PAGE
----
Here are the influential voices leading the conversations where nonprofits and technology overlap.
Video conferencing can help organizations break down barriers that hamper collaboration among users at remote locations. It presents a natural setting that encourages interaction and enables workgroups separated even by great distances to be productive without the penalties in time and trouble that often accompany travel.
But good video conferencing technology can be hard to find, especially for mobile devices. Wavy video and choppy audio detract from natural interaction, and even when these issues are addressed, organizations face other challenges to true collaboration. Some form of document or workspace sharing or related capabilities is essential to a productive video conferencing experience. The UVC ClearSea mobile video conferencing solution from LifeSize really gets the job done.
I tested the UVC ClearSea by conducting a video conference with users in two locations. Downloading and installing the software client to my notebook computer couldn’t have been easier; after a couple of clicks, I was connecting with my counterparts.
A poor video conferencing experience can hijack a meeting’s purpose. When users and IT staff members must resolve connectivity issues or wonder what another person said, it’s nearly impossible to work together productively.
LifeSize UVC ClearSea offers certified clients for more than
iOS and Android devices.
But the LifeSize UVC ClearSea performs beautifully. Image quality was uniformly crystal clear, with excellent resolution and frame rate, and interactions among attendees felt natural.
The test also included some limited interactions with shared desktops, which went flawlessly. One of the other users on the call even showed a few slides, with no complications. The solution’s user interface is clean and simple, with numerous conveniences, including a contact list, call history and telephone-like features such as hold, busy and mute.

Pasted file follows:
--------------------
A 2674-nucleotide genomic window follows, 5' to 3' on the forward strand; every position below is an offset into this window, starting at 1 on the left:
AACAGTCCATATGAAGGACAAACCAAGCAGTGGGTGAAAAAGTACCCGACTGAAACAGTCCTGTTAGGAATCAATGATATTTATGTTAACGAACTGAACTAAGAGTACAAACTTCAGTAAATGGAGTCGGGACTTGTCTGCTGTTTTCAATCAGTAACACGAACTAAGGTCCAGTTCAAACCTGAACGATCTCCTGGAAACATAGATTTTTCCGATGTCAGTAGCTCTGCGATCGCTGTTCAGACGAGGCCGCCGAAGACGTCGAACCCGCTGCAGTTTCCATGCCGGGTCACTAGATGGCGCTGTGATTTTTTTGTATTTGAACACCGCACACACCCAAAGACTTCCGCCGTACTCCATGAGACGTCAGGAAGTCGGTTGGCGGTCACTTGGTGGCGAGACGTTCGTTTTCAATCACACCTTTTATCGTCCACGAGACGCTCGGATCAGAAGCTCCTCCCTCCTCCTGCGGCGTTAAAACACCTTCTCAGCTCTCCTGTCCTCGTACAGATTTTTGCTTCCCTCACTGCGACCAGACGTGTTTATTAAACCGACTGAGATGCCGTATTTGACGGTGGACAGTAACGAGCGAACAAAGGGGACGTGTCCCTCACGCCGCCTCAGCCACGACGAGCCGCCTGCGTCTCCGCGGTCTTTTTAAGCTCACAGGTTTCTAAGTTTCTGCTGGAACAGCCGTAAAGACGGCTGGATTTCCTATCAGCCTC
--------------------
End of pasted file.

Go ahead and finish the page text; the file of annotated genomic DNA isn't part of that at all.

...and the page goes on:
The LifeSize UVC ClearSea solution provides a high degree of flexibility and convenience — perfect for IT departments that don’t want to spend significant time on administration and support. Adding guest users is easy, as is recording and exporting calls in Windows Media Video format. In fact, it’s difficult to imagine a user who would require much help with this product.
The management console, which includes a variety of status and alert messages, allows system administrators to adjust key parameters with no hassle. For example, if participants experience some choppiness in voice quality, an administrator can solve the problem by adjusting the bandwidth with just a couple of clicks. The system also maintains detailed logs, collecting numerous statistics to assist in resolving issues or evaluating usage.
I tested the product on an installation hosted by LifeSize, but organizations most likely will deploy the product on their own servers. LifeSize UVC ClearSea runs on Linux and can be hosted on a virtual machine, if desired, minimizing hardware and system software costs. Its wide variety of flexible configuration options can accommodate a broad range of networking options. It also supports numerous authentication methodologies, including Lightweight Directory Access Protocol.
While setup and configuration should be straightforward for network professionals, the LifeSize UVC ClearSea isn’t a consumer-grade video conferencing solution; some tuning and maintenance likely will be required. Also, the product is available only as licensed software. LifeSize doesn’t offer a service-only option, making adoption by small organizations potentially complex.